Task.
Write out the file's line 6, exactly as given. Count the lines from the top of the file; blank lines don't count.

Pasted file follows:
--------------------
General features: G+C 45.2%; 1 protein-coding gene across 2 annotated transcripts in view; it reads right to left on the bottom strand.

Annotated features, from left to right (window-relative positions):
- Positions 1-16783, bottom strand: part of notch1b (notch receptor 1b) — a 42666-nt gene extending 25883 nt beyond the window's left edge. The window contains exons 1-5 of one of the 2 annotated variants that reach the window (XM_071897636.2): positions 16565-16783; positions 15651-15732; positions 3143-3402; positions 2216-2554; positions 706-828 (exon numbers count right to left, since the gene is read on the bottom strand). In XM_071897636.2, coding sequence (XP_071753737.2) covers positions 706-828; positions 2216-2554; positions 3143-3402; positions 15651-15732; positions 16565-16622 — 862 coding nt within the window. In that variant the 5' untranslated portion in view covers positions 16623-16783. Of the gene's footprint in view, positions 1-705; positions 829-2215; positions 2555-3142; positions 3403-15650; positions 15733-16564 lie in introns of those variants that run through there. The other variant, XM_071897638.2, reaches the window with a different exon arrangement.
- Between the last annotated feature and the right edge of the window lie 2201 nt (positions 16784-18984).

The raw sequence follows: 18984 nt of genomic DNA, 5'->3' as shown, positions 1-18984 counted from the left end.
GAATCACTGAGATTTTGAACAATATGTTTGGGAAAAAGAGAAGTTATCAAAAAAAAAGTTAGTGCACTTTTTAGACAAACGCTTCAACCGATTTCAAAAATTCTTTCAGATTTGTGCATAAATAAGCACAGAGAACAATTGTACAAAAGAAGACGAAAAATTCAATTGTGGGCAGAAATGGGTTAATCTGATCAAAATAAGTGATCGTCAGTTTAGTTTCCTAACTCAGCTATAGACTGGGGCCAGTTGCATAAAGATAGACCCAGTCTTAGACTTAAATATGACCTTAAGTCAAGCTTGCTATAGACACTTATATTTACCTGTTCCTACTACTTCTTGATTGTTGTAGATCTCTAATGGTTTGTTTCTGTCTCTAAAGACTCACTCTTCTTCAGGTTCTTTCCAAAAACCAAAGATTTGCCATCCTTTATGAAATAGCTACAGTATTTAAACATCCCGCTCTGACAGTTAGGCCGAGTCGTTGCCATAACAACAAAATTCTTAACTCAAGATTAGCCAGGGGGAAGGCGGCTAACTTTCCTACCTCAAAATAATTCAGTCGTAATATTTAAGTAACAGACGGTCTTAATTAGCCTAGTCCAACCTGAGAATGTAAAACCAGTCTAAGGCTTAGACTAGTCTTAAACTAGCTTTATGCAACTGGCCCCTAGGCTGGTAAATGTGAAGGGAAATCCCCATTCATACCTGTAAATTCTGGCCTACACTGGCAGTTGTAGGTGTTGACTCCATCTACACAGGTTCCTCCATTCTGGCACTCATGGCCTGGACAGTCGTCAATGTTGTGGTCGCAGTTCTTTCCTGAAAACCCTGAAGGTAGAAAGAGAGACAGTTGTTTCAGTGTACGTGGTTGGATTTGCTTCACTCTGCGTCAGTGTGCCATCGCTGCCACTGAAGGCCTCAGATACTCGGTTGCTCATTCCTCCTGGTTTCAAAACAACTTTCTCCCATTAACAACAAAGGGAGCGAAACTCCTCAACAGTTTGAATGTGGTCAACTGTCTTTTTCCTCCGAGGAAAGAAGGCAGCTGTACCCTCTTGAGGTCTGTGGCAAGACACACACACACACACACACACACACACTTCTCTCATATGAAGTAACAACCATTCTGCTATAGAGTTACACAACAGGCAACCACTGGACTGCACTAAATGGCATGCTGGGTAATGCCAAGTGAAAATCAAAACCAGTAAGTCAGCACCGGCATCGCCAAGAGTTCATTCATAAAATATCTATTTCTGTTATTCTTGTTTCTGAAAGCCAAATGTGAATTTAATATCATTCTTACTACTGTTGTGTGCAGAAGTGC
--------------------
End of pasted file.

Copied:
GAATCACTGAGATTTTGAACAATATGTTTGGGAAAAAGAGAAGTTATCAAAAAAAAAGTTAGTGCACTTTTTAGACAAACGCTTCAACCGATTTCAAAAATTCTTTCAGATTTGTGCATAAATAAGCACAGAGAACAATTGTACAAAAGAAGACGAAAAATTCAATTGTGGGCAGAAATGGGTTAATCTGATCAAAATAAGTGATCGTCAGTTTAGTTTCCTAACTCAGCTATAGACTGGGGCCAGTTGCATAAAGATAGACCCAGTCTTAGACTTAAATATGACCTTAAGTCAAGCTTGCTATAGACACTTATATTTACCTGTTCCTACTACTTCTTGATTGTTGTAGATCTCTAATGGTTTGTTTCTGTCTCTAAAGACTCACTCTTCTTCAGGTTCTTTCCAAAAACCAAAGATTTGCCATCCTTTATGAAATAGCTACAGTATTTAAACATCCCGCTCTGACAGTTAGGCCGAGTCGTTGCCATAACAACAAAATTCTTAACTCAAGATTAGCCAGGGGGAAGGCGGCTAACTTTCCTACCTCAAAATAATTCAGTCGTAATATTTAAGTAACAGACGGTCTTAATTAGCCTAGTCCAACCTGAGAATGTAAAACCAGTCTAAGGCTTAGACTAGTCTTAAACTAGCTTTATGCAACTGGCCCCTAGGCTGGTAAATGTGAAGGGAAATCCCCATTCATACCTGTAAATTCTGGCCTACACTGGCAGTTGTAGGTGTTGACTCCATCTACACAGGTTCCTCCATTCTGGCACTCATGGCCTGGACAGTCGTCAATGTTGTGGTCGCAGTTCTTTCCTGAAAACCCTGAAGGTAGAAAGAGAGACAGTTGTTTCAGTGTACGTGGTTGGATTTGCTTCACTCTGCGTCAGTGTGCCATCGCTGCCACTGAAGGCCTCAGATACTCGGTTGCTCATTCCTCCTGGTTTCAAAACAACTTTCTCCCATTAACAACAAAGGGAGCGAAACTCCTCAACAGTTTGAATGTGGTCAACTGTCTTTTTCCTCCGAGGAAAGAAGGCAGCTGTACCCTCTTGAGGTCTGTGGCAAGACACACACACACACACACACACACACACTTCTCTCATATGAAGTAACAACCATTCTGCTATAGAGTTACACAACAGGCAACCACTGGACTGCACTAAATGGCATGCTGGGTAATGCCAAGTGAAAATCAAAACCAGTAAGTCAGCACCGGCATCGCCAAGAGTTCATTCATAAAATATCTATTTCTGTTATTCTTGTTTCTGAAAGCCAAATGTGAATTTAATATCATTCTTACTACTGTTGTGTGCAGAAGTGC